After an over seven-year journey with his faith, Fort Stockton native Timothy Hayter is just days away from his ordination as a Catholic Priest.
Hayter's trek to the seminary began after he finished college and found himself working at First National Bank in his hometown of Fort Stockton. "During my time at the bank, I was able to really participate in the church," recalled Hayter. "I was able to go to daily mass, and to help with readings and the choir. My favorite part of it, though, was helping out with the youth group there."
Following his stint at the bank, Hayter began working with Longfellow Ranch as a business manager. He described his love of the job, saying that he was good at the work and that he enjoyed it. However, it was at this time that Hayter felt something missing in his life. "Though I very much loved working at Longfellow, it did take quite a bit of my time. I couldn't be involved in the church like I was previously," said Hayter. "I continued to ask God what He wanted of me, and the seminary kept popping up."
This inner monologue is what ultimately led to Hayter's decision to attend the seminary and pursue priesthood with the Diocese of San Angelo, which encompasses many local cities including Midland, Odessa, San Angelo, Sanderson, and Fort Stockton. Despite the resounding answer Hayter heard in response to his questions, he said this life-altering decision was something he had to grapple with. "Though I wasn't raised in a home that attended church regularly, I always knew that our family's livelihood relied heavily on God," Hayter said regarding his upbringing. "But I did struggle with this realization for months before finally giving in to God's plan for me."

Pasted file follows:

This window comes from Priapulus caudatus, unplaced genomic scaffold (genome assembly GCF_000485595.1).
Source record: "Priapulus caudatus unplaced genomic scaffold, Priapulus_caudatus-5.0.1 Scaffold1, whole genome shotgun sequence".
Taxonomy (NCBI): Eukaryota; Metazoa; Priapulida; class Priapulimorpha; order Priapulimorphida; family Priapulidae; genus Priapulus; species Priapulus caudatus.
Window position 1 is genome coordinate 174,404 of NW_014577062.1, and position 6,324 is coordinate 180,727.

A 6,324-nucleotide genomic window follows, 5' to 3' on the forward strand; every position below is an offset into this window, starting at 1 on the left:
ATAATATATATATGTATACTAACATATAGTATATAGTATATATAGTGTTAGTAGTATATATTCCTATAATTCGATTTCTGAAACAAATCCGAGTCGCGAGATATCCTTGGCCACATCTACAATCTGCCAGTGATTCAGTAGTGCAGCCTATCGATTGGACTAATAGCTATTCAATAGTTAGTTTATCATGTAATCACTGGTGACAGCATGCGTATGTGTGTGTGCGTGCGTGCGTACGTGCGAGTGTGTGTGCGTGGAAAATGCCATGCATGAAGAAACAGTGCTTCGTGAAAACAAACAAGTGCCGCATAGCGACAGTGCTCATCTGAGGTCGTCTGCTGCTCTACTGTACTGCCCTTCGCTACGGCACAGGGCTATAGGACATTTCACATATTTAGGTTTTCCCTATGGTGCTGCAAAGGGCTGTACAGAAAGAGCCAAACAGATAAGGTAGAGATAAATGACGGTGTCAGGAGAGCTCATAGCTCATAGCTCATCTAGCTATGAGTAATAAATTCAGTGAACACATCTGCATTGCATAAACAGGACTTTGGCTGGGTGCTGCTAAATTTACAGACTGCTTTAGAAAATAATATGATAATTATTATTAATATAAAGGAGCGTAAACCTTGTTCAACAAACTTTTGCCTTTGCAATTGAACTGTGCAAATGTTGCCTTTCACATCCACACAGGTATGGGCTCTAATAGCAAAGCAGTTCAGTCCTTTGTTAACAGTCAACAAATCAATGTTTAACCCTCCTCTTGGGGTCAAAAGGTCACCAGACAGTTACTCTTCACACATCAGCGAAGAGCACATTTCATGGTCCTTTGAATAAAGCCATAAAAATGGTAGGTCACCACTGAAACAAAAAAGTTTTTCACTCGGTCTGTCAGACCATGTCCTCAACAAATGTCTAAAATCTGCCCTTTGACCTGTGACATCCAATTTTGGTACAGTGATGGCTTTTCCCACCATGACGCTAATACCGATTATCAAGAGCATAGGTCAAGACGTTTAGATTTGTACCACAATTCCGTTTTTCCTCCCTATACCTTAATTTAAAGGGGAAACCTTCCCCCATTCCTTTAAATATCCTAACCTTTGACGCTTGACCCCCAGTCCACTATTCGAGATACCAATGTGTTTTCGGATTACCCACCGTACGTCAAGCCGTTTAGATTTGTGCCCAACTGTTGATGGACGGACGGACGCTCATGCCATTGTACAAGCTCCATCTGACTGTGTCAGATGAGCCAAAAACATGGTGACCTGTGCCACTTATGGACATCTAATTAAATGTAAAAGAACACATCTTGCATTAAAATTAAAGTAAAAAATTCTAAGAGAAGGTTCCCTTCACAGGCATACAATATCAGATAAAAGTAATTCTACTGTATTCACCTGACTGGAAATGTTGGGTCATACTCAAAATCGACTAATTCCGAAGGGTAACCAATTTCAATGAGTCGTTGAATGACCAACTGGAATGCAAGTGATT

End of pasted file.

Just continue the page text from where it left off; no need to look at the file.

Once his mind was made up, Hayter made his way to the seminary, where he studied philosophy, theology, and participated in a year-long internship at Holy Redeemer in the neighboring city of Odessa.
Along with his responsibilities at the seminary, Hayter also served at Sacred Heart in Conroe, TX, which he said was particularly interesting. "It was so neat to serve there because it was massive," Hayter detailed. "More people went to that church than there are people who live in Fort Stockton. My favorite thing about this place was that they incorporated the English and Spanish speaking communities smoothly."
In the time Hayter spent at the seminary, he participated in many extraordinary experiences, including teaching Rite of Christian Initiation for Adults (RCIA), helping feed over 300 homeless in Houston, and even organizing the seminary's basketball team, which travelled to Chicago for a tournament.
Hayter said that one of his favorite experiences was that of visiting a juvenile detention center to speak with boys aged from 11 to 17 years old. "You never know what you're going to encounter in there," he cautioned. "But I loved talking to them and helping them reach clarity, or just listening to them so they would have someone."
Now, Hayter has come to find fulfillment in his life and a passion for his work. "Looking back, God has filled in all the gaps I felt in my life before. All the work I do for the church in Jesus's name is life-giving."
Hayter is currently a deacon with the diocese, and has officiated many events, including weddings, funerals, and baptisms, which he said are his favorite. At 10:30 a.m. on June 10, Hayter will be ordained as a priest at the San Angelo Sacred Heart Cathedral in San Angelo. On June 11, Hayter will return to Fort Stockton for a Thanksgiving Mass at St. Agnes Church, also at 10:30 a.m.